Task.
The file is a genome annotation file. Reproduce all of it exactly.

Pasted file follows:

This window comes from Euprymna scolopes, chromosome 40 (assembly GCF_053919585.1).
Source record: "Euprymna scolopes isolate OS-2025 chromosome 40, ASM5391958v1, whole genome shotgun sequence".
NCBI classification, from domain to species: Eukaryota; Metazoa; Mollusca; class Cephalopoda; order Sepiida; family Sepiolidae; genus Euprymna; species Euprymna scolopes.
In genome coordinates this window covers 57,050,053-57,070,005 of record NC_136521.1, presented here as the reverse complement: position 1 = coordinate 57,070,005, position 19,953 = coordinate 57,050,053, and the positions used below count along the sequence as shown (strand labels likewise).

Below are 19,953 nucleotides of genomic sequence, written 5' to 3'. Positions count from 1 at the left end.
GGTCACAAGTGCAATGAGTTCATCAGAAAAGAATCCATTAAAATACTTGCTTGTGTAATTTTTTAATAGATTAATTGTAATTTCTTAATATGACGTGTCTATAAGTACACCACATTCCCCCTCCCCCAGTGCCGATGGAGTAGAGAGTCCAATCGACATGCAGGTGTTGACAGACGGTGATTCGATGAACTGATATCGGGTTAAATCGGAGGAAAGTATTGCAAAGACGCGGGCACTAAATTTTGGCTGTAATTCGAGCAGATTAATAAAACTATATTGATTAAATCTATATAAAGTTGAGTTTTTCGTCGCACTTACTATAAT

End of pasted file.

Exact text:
This window comes from Euprymna scolopes, chromosome 40 (assembly GCF_053919585.1).
Source record: "Euprymna scolopes isolate OS-2025 chromosome 40, ASM5391958v1, whole genome shotgun sequence".
NCBI classification, from domain to species: Eukaryota; Metazoa; Mollusca; class Cephalopoda; order Sepiida; family Sepiolidae; genus Euprymna; species Euprymna scolopes.
In genome coordinates this window covers 57,050,053-57,070,005 of record NC_136521.1, presented here as the reverse complement: position 1 = coordinate 57,070,005, position 19,953 = coordinate 57,050,053, and the positions used below count along the sequence as shown (strand labels likewise).

Below are 19,953 nucleotides of genomic sequence, written 5' to 3'. Positions count from 1 at the left end.
GGTCACAAGTGCAATGAGTTCATCAGAAAAGAATCCATTAAAATACTTGCTTGTGTAATTTTTTAATAGATTAATTGTAATTTCTTAATATGACGTGTCTATAAGTACACCACATTCCCCCTCCCCCAGTGCCGATGGAGTAGAGAGTCCAATCGACATGCAGGTGTTGACAGACGGTGATTCGATGAACTGATATCGGGTTAAATCGGAGGAAAGTATTGCAAAGACGCGGGCACTAAATTTTGGCTGTAATTCGAGCAGATTAATAAAACTATATTGATTAAATCTATATAAAGTTGAGTTTTTCGTCGCACTTACTATAAT